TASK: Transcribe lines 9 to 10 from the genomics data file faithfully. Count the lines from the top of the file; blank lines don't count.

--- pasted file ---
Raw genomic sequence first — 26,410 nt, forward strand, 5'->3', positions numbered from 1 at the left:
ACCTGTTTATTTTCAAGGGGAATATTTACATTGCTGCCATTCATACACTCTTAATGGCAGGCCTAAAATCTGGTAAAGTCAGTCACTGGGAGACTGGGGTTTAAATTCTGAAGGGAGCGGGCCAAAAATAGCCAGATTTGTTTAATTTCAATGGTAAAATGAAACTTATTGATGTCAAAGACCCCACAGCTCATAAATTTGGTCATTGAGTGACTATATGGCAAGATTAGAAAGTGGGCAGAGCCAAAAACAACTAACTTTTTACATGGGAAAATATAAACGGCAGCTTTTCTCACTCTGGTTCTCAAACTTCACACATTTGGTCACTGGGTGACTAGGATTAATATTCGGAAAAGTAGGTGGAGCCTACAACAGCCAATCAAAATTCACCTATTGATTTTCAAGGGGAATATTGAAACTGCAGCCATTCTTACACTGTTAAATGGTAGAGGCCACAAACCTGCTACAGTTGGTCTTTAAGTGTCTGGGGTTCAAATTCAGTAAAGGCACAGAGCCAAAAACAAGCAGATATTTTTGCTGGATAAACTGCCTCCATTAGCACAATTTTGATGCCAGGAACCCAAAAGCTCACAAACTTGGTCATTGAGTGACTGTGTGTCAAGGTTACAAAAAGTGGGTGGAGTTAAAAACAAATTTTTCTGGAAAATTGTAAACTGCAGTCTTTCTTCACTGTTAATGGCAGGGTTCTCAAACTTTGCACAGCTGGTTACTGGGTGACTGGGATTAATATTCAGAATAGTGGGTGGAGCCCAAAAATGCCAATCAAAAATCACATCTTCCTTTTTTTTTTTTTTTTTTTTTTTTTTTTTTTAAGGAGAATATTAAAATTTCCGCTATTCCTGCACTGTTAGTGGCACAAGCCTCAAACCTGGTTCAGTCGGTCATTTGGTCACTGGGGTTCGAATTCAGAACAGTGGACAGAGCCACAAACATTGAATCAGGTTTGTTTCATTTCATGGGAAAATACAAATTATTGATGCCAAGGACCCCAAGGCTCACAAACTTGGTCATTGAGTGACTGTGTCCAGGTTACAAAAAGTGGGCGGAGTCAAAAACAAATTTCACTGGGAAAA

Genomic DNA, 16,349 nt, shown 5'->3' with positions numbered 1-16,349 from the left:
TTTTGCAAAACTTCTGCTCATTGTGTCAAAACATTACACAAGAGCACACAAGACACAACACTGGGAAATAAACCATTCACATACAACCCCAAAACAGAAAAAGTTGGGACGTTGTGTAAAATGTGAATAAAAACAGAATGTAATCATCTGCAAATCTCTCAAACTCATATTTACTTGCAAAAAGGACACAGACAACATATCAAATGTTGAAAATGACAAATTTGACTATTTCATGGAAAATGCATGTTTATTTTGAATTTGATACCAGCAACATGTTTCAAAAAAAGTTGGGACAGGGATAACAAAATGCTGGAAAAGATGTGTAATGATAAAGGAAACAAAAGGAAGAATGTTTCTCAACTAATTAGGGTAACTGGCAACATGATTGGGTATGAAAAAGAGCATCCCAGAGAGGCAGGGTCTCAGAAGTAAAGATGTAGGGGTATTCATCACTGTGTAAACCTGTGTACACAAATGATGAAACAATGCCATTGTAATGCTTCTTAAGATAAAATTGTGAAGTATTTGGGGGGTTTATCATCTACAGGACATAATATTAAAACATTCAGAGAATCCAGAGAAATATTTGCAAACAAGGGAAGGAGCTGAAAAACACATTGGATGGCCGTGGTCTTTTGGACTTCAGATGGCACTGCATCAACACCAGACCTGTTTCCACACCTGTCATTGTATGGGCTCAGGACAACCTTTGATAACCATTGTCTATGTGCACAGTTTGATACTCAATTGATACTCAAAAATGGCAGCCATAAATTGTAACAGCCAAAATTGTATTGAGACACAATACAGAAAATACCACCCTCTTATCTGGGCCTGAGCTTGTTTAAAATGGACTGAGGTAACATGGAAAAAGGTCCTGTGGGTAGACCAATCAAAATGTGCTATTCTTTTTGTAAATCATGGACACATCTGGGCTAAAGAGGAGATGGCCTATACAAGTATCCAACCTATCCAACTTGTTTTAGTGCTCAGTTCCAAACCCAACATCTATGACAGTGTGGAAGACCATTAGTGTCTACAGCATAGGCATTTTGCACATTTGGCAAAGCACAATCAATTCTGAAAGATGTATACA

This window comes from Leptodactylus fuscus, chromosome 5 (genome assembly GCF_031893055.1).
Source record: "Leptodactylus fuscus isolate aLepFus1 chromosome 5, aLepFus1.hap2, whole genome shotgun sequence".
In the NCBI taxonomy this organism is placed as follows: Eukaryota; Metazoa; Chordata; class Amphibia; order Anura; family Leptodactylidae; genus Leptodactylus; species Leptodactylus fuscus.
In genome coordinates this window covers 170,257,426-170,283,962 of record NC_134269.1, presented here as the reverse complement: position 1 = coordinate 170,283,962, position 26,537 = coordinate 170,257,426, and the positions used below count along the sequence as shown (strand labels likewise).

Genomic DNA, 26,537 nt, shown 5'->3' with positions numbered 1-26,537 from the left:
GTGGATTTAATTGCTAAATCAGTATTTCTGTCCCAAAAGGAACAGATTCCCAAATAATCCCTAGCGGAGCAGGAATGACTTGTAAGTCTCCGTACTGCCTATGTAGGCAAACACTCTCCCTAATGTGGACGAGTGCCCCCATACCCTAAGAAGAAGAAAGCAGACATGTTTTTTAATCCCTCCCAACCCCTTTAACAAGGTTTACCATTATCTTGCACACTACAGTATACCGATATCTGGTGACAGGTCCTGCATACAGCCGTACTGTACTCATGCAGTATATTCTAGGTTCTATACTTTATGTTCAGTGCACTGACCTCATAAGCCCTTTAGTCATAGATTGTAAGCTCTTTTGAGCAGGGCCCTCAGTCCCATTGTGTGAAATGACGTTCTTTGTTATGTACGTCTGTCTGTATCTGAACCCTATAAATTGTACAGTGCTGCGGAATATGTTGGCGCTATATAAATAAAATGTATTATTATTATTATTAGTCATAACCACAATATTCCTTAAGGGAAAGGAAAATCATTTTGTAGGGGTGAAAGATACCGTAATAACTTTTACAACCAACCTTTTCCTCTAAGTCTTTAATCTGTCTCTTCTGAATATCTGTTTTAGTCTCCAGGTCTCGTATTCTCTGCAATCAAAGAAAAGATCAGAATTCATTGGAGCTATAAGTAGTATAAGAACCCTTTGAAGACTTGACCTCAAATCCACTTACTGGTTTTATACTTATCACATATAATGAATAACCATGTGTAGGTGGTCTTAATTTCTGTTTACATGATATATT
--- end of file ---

Genomic DNA, 26,537 nt, shown 5'->3' with positions numbered 1-26,537 from the left:
GTGGATTTAATTGCTAAATCAGTATTTCTGTCCCAAAAGGAACAGATTCCCAAATAATCCCTAGCGGAGCAGGAATGACTTGTAAGTCTCCGTACTGCCTATGTAGGCAAACACTCTCCCTAATGTGGACGAGTGCCCCCATACCCTAAGAAGAAGAAAGCAGACATGTTTTTTAATCCCTCCCAACCCCTTTAACAAGGTTTACCATTATCTTGCACACTACAGTATACCGATATCTGGTGACAGGTCCTGCATACAGCCGTACTGTACTCATGCAGTATATTCTAGGTTCTATACTTTATGTTCAGTGCACTGACCTCATAAGCCCTTTAGTCATAGATTGTAAGCTCTTTTGAGCAGGGCCCTCAGTCCCATTGTGTGAAATGACGTTCTTTGTTATGTACGTCTGTCTGTATCTGAACCCTATAAATTGTACAGTGCTGCGGAATATGTTGGCGCTATATAAATAAAATGTATTATTATTATTATTAGTCATAACCACAATATTCCTTAAGGGAAAGGAAAATCATTTTGTAGGGGTGAAAGATACCGTAATAACTTTTACAACCAACCTTTTCCTCTAAGTCTTTAATCTGTCTCTTCTGAATATCTGTTTTAGTCTCCAGGTCTCGTATTCTCTGCAATCAAAGAAAAGATCAGAATTCATTGGAGCTATAAGTAGTATAAGAACCCTTTGAAGACTTGACCTCAAATCCACTTACTGGTTTTATACTTATCACATATAATGAATAACCATGTGTAGGTGGTCTTAATTTCTGTTTACATGATATATT